err....if it's _really_ 2.5HP, that's about 2Kw of power or 16 amps at 120v...which is at the limit speced for the beefed-up version of the suggested "ck1400.htm" board. And, I might add, about 5 times the amps (and 30 times the power) of your usual laptop charger...

    Maybe it's .25 (1/4)HP?

    And if it's BLDC, you are SOL in the do it yourself control department. You can however find BLDC controllers, so some more research might be in order.

    I will go with mdjensen22 on getting the real specs before proceeding. However, I did find this tidbit page that might help you as is:
  9. Oct 10, 2011 #8
    Nice link Schip.
    I was going to recommend a universal motor if they just needed speed control - it's a lot easier to implement control on if you don't want to get to far into the electronics. There are a lot of demo boards available for this...such as ST's STEVAL-IHM029V1

    Also, by adding a diode bridge, you can easily gain some efficiency back, among other advantages...http://educypedia.karadimov.info/library/ACMotorControl.pdf
  10. Oct 11, 2011 #9
    The laptop charger did not work.

    I hooked up the two cables from a cordless drill to the treadmill motor and it seems to work, rpm is dependent on trigger pull, etc.. However, powering a 2.5 horse motor with a small hand drill battery leaves something to be desired. Perhaps a better course of action would be to somehow up the voltage (or power? not sure which would technically be right here) and running it through the drill as if it were the normal battery. Maybe a battery could be added in parallel with the original battery or maybe there's a way to channel power from a charger into where the battery went..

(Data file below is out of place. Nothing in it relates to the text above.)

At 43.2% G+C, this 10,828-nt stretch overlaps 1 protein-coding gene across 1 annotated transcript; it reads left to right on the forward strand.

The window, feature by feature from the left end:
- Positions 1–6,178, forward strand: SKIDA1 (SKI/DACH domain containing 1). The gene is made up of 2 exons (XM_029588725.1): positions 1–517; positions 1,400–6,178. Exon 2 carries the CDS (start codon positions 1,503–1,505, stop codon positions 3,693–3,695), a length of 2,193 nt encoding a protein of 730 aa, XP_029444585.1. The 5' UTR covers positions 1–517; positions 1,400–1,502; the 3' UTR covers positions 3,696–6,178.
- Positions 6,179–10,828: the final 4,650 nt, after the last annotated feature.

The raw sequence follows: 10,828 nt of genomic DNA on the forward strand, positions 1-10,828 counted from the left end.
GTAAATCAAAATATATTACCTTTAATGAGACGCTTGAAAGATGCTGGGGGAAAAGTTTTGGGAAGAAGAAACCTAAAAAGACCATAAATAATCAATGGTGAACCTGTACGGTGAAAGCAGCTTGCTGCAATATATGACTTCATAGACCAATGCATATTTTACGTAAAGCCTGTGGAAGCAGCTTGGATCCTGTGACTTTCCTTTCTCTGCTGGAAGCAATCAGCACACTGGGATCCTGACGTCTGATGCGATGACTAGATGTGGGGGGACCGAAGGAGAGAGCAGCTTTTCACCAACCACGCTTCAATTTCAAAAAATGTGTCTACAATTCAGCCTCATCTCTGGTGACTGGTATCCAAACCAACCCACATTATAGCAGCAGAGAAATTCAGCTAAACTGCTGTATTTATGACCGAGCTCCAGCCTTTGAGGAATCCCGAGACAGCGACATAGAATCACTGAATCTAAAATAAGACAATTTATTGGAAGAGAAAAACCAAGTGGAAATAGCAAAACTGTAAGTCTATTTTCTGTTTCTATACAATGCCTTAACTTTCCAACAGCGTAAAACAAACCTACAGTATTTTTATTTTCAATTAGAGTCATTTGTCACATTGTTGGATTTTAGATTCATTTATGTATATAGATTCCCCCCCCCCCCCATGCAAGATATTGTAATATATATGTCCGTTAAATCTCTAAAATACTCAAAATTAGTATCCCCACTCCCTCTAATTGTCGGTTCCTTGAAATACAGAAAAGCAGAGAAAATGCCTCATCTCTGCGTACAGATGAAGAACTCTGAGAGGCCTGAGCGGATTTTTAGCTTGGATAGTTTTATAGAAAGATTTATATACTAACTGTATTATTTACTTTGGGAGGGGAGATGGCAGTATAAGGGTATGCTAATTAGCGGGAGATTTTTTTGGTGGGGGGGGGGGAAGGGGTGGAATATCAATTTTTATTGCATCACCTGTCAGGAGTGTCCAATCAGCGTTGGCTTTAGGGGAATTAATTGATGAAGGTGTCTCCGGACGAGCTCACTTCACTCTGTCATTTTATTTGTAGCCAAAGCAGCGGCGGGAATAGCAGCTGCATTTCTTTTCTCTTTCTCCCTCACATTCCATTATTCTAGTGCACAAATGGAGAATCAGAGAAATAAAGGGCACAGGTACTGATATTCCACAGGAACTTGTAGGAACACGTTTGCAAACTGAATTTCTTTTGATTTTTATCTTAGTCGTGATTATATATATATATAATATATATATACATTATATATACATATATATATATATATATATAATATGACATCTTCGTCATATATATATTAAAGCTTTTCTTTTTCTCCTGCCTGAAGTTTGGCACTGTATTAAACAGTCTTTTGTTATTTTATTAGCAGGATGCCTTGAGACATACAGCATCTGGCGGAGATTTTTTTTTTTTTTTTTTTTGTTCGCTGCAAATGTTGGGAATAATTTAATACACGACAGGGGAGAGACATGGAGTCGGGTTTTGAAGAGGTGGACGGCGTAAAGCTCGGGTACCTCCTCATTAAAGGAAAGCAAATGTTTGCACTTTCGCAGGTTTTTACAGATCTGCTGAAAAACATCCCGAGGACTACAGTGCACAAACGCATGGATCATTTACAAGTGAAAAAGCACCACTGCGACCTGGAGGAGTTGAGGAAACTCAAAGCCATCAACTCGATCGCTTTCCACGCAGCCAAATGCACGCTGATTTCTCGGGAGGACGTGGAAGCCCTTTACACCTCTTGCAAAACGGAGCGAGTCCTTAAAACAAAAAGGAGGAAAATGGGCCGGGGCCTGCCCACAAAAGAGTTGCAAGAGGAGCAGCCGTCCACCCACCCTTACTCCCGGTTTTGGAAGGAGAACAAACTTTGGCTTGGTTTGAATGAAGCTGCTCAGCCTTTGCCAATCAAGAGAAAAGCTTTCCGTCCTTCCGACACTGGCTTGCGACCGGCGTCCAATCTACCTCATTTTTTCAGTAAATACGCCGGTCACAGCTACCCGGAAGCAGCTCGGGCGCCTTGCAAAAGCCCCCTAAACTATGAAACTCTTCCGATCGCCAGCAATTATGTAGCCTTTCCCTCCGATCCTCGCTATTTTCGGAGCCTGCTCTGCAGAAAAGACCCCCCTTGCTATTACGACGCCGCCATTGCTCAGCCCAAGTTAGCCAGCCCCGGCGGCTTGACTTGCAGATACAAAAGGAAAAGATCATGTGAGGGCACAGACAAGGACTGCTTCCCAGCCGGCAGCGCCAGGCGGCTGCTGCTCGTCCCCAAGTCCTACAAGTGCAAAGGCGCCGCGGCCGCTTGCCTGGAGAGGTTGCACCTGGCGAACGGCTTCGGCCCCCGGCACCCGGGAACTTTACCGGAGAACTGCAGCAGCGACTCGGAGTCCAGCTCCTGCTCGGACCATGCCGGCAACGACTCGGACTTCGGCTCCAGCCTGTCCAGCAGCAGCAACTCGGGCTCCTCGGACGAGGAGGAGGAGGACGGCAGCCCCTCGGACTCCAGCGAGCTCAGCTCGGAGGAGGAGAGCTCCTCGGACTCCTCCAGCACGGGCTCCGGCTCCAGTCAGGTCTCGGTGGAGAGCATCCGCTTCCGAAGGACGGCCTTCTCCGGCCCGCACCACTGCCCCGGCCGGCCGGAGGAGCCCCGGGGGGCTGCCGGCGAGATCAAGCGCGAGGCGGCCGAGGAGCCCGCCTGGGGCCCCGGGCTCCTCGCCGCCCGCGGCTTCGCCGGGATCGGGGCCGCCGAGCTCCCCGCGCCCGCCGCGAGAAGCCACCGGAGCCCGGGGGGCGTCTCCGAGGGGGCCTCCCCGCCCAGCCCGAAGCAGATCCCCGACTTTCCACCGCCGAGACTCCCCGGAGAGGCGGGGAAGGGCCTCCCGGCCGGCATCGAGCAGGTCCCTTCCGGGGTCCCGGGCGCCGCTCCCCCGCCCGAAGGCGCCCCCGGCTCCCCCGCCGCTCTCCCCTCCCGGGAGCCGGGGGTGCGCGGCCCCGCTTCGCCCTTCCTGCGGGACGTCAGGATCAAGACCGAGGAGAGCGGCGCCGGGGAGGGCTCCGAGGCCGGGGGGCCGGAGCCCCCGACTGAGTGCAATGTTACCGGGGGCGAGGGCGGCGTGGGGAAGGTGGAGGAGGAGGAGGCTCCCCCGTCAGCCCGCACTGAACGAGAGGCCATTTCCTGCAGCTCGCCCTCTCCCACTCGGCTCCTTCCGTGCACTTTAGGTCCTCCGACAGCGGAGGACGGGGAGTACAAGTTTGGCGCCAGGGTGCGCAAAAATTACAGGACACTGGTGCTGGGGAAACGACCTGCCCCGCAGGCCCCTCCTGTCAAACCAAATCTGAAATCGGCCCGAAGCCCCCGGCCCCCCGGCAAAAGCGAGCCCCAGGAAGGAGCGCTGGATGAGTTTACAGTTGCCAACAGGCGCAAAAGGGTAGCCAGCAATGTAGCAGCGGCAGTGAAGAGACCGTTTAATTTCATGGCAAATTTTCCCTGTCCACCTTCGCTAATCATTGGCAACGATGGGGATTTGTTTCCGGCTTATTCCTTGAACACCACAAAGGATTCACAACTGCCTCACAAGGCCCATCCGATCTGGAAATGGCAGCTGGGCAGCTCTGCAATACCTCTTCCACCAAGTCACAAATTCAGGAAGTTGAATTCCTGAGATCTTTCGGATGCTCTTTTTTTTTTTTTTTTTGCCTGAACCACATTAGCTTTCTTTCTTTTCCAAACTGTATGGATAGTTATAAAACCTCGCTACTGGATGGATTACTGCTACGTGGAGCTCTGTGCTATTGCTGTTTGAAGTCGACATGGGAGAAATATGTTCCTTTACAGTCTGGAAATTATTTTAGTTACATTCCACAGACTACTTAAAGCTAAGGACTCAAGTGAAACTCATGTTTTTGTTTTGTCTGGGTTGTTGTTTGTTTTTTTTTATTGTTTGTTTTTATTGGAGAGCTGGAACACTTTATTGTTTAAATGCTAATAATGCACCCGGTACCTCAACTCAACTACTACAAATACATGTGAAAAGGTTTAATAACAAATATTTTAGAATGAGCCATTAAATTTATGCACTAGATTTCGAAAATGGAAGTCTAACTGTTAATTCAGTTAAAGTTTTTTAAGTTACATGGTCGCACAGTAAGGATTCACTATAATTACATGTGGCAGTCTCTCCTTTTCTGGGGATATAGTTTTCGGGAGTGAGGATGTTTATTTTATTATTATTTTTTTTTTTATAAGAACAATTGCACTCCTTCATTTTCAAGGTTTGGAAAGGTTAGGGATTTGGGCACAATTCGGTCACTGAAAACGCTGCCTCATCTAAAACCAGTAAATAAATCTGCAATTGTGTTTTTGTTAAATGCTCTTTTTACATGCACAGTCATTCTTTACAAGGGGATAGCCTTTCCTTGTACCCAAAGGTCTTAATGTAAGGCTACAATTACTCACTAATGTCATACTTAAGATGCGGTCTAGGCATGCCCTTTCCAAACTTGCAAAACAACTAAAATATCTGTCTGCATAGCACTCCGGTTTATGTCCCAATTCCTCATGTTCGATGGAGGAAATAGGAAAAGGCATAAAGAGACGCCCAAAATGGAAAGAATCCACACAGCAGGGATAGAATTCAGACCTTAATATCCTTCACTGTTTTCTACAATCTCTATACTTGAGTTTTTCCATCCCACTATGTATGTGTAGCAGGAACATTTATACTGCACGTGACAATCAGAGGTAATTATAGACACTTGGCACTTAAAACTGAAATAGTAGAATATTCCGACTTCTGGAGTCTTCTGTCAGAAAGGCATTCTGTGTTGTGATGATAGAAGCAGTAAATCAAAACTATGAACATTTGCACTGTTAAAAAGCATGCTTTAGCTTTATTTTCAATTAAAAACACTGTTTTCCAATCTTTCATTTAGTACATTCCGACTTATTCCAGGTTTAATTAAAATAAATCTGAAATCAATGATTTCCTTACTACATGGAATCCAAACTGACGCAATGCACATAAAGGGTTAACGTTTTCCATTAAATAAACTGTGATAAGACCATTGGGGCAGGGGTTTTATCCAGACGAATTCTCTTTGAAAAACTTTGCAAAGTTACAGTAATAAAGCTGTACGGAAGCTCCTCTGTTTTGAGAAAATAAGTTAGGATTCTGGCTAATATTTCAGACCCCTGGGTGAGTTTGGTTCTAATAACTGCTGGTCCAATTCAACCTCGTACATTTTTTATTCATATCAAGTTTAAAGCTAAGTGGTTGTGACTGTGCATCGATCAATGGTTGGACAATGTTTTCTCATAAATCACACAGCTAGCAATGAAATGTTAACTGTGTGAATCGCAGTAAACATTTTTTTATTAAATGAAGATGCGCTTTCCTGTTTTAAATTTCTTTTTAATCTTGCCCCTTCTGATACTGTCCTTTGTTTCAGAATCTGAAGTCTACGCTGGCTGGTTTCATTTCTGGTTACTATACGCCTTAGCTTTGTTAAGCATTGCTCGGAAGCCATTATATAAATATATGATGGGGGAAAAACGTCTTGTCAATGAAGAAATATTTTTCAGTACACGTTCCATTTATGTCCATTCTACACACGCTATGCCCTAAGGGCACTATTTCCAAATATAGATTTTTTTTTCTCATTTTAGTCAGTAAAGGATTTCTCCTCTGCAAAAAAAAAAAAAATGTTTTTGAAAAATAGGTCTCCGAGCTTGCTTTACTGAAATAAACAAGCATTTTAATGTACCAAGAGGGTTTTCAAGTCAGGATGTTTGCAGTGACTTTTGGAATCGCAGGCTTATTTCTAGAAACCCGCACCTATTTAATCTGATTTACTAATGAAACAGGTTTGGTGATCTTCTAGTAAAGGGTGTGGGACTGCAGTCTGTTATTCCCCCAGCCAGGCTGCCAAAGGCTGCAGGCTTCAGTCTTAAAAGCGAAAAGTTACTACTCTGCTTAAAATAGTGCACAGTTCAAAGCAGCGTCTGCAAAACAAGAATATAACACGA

11. Oct 11, 2011 #10


    User Avatar
    Science Advisor
    Gold Member
    2017 Award

    Actually it's the other way round for a simple DC motor. The torque is maximum when stalled. As it speeds up, there will be a back emf generated that actually reduces the current flowing. Unlike an IC engine, it doesn't have to admit fuel and air and expell it before it can work. It's more like a steam engine that has loads of torque at zero revs - you just let the steam in and it pushes the pistons down even when stationary.

    The upper speed limit of a DC motor usually would be for a very light load and will drop as load is applied (just grip the chuck of a DC drill and feel the torque as the revs drop). For zero load or friction, the speed of an ideal motor would be infinite if you ignore the effects of the switching time in the commutator and a few other 'mere' details.
  12. Oct 11, 2011 #11
    Your motor is likely a "universal" DC motor with a front end bridge rectifier so it can be used with 120 VAC. It would help if you knew if the rectificer were internal to the motor or on the circuit board.